It’s all wonderfully esoteric and theological, but as many of you know, I am no theologian. Religious texts matter to me to the extent that I see them acted out by those around me.

We are very close to the grounds of a school managed by the Melkite Catholic Church. Each of the children attending that school will learn about their Christian faith and heritage from their teachers and school elders. They will learn this from studying the Bible and other religious works. But more importantly, they will learn this from their exposure to their Christian teachers and elders and community leaders and (hopefully) from their own families acting out the teachings of the Bible. They will learn how to be what Jesus Christ (p.b.u.h.) described as “the salt of the earth”. They will not only learn the words of the Ten Commandments, the Lords Prayer, the Sermon of the Mount and of Paul’s wonderful description of love and charity in I Corinthians 13.

Up the road from here is a Muslim independent school. Each child attending that school will learn about their Islamic faith and heritage from their teachers and elders. They will study the Qur’an, the Ahadith and other religious works. But more importantly, they will learn from their exposure to their Muslim teachers and elders and community leaders and (hopefully) from their own families acting out the teachings of the Qur’an and the Sunna. They will learn how to be what Muhammad (p.b.u.h.) described as people of “ihsan” who “worship God as if they see Him, and if not then they are at least conscious that He is seeing them”. They will learn the words of the Ayat al-Kursi, Surat al-Fatiha and the Prophet’s extraordinary communion with God after being pushed out of the city of Taif.

But like most Muslim kids brought up in Australia, I never attended a Muslim independent school. Instead, mine was a rather confusing and confused upbringing, a mish-mash of Urdu linguistic fascism, ecumenical north Indian Bollywood culture and very spicy food. So what I wanted to share with you today is how I learned my lessons in loving God and loving my neighbour. I learned these lessons from my parents, my (largely Christian) teachers at my Christian school and the few decent imams I was exposed to during my youth.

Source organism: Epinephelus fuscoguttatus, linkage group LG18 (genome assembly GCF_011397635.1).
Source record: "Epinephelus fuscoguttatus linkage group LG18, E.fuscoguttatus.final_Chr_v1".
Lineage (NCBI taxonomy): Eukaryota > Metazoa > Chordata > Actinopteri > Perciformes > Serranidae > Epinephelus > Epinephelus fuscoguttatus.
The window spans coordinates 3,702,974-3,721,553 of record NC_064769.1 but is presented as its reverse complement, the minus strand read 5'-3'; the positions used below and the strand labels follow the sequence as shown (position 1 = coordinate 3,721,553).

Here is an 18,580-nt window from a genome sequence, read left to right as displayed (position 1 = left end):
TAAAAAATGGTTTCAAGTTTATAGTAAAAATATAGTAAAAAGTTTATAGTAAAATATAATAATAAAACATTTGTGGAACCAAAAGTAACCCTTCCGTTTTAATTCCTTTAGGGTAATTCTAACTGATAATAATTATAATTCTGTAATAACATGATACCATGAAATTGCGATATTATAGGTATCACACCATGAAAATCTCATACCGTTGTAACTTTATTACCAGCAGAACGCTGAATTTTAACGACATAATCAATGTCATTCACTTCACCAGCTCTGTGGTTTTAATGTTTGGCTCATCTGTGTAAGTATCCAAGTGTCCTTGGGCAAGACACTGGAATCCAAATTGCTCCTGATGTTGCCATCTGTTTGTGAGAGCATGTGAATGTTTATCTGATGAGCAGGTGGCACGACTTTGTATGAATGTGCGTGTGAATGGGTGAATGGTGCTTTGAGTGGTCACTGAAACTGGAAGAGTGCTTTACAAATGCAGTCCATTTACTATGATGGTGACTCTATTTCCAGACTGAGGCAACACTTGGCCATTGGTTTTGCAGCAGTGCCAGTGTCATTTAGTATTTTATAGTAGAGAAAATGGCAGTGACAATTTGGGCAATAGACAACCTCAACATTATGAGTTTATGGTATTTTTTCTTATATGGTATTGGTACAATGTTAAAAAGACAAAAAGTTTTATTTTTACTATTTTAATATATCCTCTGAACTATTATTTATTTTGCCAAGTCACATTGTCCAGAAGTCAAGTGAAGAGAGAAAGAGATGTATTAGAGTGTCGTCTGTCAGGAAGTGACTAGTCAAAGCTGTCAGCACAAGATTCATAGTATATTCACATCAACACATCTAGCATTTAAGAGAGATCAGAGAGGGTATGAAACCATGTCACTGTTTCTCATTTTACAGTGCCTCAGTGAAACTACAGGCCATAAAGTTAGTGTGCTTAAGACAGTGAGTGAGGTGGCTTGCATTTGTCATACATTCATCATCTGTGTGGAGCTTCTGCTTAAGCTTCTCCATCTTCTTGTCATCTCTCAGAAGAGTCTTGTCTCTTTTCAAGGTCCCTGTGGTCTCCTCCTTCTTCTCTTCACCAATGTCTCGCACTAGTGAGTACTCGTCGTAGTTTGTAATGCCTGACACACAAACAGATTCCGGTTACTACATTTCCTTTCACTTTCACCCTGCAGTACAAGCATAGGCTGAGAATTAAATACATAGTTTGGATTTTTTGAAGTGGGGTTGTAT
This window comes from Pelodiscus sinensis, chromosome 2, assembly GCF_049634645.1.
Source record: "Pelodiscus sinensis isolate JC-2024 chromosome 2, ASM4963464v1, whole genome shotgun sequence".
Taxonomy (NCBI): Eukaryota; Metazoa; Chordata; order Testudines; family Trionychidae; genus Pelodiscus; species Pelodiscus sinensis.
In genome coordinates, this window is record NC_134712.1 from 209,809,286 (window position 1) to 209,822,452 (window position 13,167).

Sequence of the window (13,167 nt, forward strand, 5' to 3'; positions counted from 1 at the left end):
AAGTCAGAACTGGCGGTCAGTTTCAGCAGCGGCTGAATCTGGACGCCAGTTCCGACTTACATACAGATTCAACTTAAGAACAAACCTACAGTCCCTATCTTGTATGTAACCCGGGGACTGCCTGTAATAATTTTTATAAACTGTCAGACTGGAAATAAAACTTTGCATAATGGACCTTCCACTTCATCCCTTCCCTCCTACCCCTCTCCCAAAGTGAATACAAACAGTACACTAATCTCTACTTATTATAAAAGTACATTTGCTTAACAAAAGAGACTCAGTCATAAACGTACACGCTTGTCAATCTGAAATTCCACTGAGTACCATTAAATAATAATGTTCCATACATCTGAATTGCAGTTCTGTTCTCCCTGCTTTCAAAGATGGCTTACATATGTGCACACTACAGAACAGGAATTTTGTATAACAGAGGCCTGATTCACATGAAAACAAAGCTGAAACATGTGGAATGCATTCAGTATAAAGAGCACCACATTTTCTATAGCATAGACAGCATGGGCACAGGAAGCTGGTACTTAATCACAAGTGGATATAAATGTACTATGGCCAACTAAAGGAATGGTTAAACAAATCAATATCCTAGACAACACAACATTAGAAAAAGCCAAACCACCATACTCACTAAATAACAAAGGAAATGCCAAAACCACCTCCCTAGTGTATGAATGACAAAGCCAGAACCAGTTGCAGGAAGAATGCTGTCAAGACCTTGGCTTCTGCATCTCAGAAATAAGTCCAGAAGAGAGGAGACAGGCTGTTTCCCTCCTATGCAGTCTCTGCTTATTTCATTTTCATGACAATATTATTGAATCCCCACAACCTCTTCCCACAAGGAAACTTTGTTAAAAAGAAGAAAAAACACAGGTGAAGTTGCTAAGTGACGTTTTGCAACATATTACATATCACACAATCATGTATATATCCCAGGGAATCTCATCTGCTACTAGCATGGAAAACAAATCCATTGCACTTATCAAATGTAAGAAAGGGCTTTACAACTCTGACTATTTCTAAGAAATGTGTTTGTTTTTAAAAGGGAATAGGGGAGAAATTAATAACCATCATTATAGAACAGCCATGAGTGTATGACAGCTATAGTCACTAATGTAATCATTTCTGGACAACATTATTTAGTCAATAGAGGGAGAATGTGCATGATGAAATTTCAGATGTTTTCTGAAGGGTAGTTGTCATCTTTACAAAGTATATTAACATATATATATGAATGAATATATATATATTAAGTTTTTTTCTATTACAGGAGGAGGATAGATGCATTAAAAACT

Common Values

For my middle class North Indian parents, the idea of a “Common Word” seemed almost superfluous. They took it for granted that Christianity and Islam taught the same values. But then, so did Hinduism, Sikhism, Judaism, Buddhism and other major religions. Mum taught me that the best people were generally the most religious, and that all religions taught you to be good to people.

At primary school, Thursday afternoon was devoted to what was called “scripture”. Volunteers were sent by various churches to take children whose families belonged to their denominations. Mum left it to me to attend whichever denomination I wished, and I’d flirt between Catholic and Anglican. Much of our time was spent studying Bible stories, and my favourite was the dramatic story of Joseph. It was a full-scale Biblical blockbuster in which the good guy came out on top in the end and showed extraordinary magnanimity to his foes who ironically were his own brothers.

I also enjoyed the nativity plays we’d perform during Christmas time. For some reason, I was always assigned the role of one of the three wise men from a strange country called “The East”. The other two wise men were a boy from New Guinea and Chinese girl dressed up as a boy. The baby Jesus was played by a white skinned doll, while our teacher insisted that Mary and Joseph be played by blond-headed children. Perhaps she thought Bethlehem was somewhere north of Scandinavia and that Mary and Joseph lived next door to Santa.

Later my parents wanted to extend my religious and secular education. Like many migrant parents, they wanted their children to have the best education money could buy, even if they could barely afford this amount of money. They ended up sending me to St Andrews Cathedral School, a very Protestant low church Anglican.School located in Sydney’s CBD. It was here that Christianity was less about culture and skin colour and more about values. My first school captain was the son of a Pakistani Anglican priest. I repeatedly learned, almost memorised, the beautiful words of Paul in 1 Corinthians 13 about the primacy of love.

Christianity was less about culture and more about values. It was about God loving us so much that he was even prepared to sacrifice a part of Himself, and about how we must show love to those around us. But the Islam I learned was in a strictly Indo-Pakistani cultural zone which I never quite understood. We didn’t have many Islamic books in English, and mum would read to me from books in Urdu.


Culture and Tribalism